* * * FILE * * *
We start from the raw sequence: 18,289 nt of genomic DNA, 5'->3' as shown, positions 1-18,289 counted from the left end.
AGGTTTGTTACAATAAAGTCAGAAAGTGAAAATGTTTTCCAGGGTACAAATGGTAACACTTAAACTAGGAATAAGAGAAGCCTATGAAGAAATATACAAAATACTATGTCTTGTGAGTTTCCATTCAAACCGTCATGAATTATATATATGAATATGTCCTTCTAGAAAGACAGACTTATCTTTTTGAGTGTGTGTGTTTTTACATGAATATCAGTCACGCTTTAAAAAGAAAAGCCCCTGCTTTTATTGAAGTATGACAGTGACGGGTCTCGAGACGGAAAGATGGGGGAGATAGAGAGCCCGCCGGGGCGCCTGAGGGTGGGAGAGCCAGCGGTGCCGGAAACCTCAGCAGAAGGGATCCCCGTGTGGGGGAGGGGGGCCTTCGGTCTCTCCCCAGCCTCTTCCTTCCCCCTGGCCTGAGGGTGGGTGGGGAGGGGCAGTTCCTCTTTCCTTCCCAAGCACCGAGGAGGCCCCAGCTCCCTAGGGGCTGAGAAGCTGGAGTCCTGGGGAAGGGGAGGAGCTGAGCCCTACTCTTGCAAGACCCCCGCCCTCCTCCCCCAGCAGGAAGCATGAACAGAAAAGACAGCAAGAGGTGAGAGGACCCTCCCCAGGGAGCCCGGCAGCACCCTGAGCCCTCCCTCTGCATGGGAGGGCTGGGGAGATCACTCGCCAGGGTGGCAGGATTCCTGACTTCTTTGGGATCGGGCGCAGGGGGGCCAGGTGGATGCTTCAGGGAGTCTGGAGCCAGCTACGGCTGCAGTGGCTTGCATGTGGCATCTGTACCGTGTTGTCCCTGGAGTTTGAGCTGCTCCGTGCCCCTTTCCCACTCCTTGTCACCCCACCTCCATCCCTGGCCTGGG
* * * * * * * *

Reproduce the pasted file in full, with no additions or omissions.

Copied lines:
We start from the raw sequence: 18,289 nt of genomic DNA, 5'->3' as shown, positions 1-18,289 counted from the left end.
AGGTTTGTTACAATAAAGTCAGAAAGTGAAAATGTTTTCCAGGGTACAAATGGTAACACTTAAACTAGGAATAAGAGAAGCCTATGAAGAAATATACAAAATACTATGTCTTGTGAGTTTCCATTCAAACCGTCATGAATTATATATATGAATATGTCCTTCTAGAAAGACAGACTTATCTTTTTGAGTGTGTGTGTTTTTACATGAATATCAGTCACGCTTTAAAAAGAAAAGCCCCTGCTTTTATTGAAGTATGACAGTGACGGGTCTCGAGACGGAAAGATGGGGGAGATAGAGAGCCCGCCGGGGCGCCTGAGGGTGGGAGAGCCAGCGGTGCCGGAAACCTCAGCAGAAGGGATCCCCGTGTGGGGGAGGGGGGCCTTCGGTCTCTCCCCAGCCTCTTCCTTCCCCCTGGCCTGAGGGTGGGTGGGGAGGGGCAGTTCCTCTTTCCTTCCCAAGCACCGAGGAGGCCCCAGCTCCCTAGGGGCTGAGAAGCTGGAGTCCTGGGGAAGGGGAGGAGCTGAGCCCTACTCTTGCAAGACCCCCGCCCTCCTCCCCCAGCAGGAAGCATGAACAGAAAAGACAGCAAGAGGTGAGAGGACCCTCCCCAGGGAGCCCGGCAGCACCCTGAGCCCTCCCTCTGCATGGGAGGGCTGGGGAGATCACTCGCCAGGGTGGCAGGATTCCTGACTTCTTTGGGATCGGGCGCAGGGGGGCCAGGTGGATGCTTCAGGGAGTCTGGAGCCAGCTACGGCTGCAGTGGCTTGCATGTGGCATCTGTACCGTGTTGTCCCTGGAGTTTGAGCTGCTCCGTGCCCCTTTCCCACTCCTTGTCACCCCACCTCCATCCCTGGCCTGGG